LinkedIn's iOS app is collecting information from calendar entries, including passwords and meeting notes, and transmitting it back to the company's servers without their knowledge, according two mobile security researchers.
The business-networking giant's app for Apple's iPad and iPhone has an opt-in feature that allows users to view their calendar entries within the app. However, researchers Yair Amit and Adi Sharabani discovered that once enabled by the user, the app automatically transmits users' calendar entries back to LinkedIn servers. Amit and Sharabani expect to present their findings at a security workshop at Tel Aviv University tomorrow.
The transmission of data, which is not revealed to users, may violate Apple's privacy guidelines, which prohibit apps from collecting and transmitting users' data without their express permission. Controversy erupted earlier this year when Path -- a popular iOS and Android application -- was found to be collecting user contact information without permission. Path issued an apology on the issue and introduced an updated version that required users to opt-in to the feature.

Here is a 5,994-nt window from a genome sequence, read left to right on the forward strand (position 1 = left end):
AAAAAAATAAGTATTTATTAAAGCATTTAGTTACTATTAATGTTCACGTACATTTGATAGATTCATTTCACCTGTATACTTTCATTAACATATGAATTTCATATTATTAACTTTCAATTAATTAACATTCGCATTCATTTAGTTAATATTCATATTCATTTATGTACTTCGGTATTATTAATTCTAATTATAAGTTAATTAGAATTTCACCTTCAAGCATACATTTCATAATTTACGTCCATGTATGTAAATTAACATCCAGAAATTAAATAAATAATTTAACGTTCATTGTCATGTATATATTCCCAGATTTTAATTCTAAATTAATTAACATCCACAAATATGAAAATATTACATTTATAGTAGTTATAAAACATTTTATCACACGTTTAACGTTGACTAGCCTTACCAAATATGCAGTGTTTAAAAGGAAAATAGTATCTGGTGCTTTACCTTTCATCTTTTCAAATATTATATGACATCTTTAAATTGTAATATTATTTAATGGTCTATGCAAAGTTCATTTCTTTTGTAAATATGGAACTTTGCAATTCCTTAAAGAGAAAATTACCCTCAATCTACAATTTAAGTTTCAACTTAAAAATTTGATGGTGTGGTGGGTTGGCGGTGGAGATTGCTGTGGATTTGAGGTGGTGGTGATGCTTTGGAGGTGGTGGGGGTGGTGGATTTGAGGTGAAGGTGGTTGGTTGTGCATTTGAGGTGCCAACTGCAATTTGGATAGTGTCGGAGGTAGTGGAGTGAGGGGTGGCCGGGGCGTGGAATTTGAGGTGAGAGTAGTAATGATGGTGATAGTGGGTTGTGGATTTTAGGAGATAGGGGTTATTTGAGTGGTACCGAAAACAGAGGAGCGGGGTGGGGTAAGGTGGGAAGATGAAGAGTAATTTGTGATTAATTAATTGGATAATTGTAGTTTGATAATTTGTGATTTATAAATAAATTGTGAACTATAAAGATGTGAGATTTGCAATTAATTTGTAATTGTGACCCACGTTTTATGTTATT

Apple promised a fix that would prevent the behavior in the future, and a U.S. House subcommittee sent a letter to Apple asking why it doesn't force app developers to ask users for permission before downloading contacts.
The researchers said they had contacted LinkedIn about their findings but that the issue has yet to be resolved. They also said they didn't believe the social network used the data in a malicious way.
"However, we are concerned by the fact it collects and sends-out sensitive information about its users, without a clear indication and consent," Amit said in a blog post describing the issue.
While user contact data is valuable in helping to attract more users to the app, the researchers said there was no legitimate reason for LinkedIn to be collecting calendar data.
"The biggest problematic factor lies in the fact that most of the transmitted information is not required for the app's functionality," Amit said.
LinkedIn representatives did not immediately respond to a CNET request for comment but pointed out to the New York Times that the feature is an "opt-in experience" that users can opt out of at any time.
"We use information from the meeting data to match LinkedIn profile information about who you're meeting with so you have more information about that person," LinkedIn spokesperson Julie Inouye said.
CNET has contacted Apple and will update this report when we learn more.
Updated at 8:55 p.m. PT with link to blog.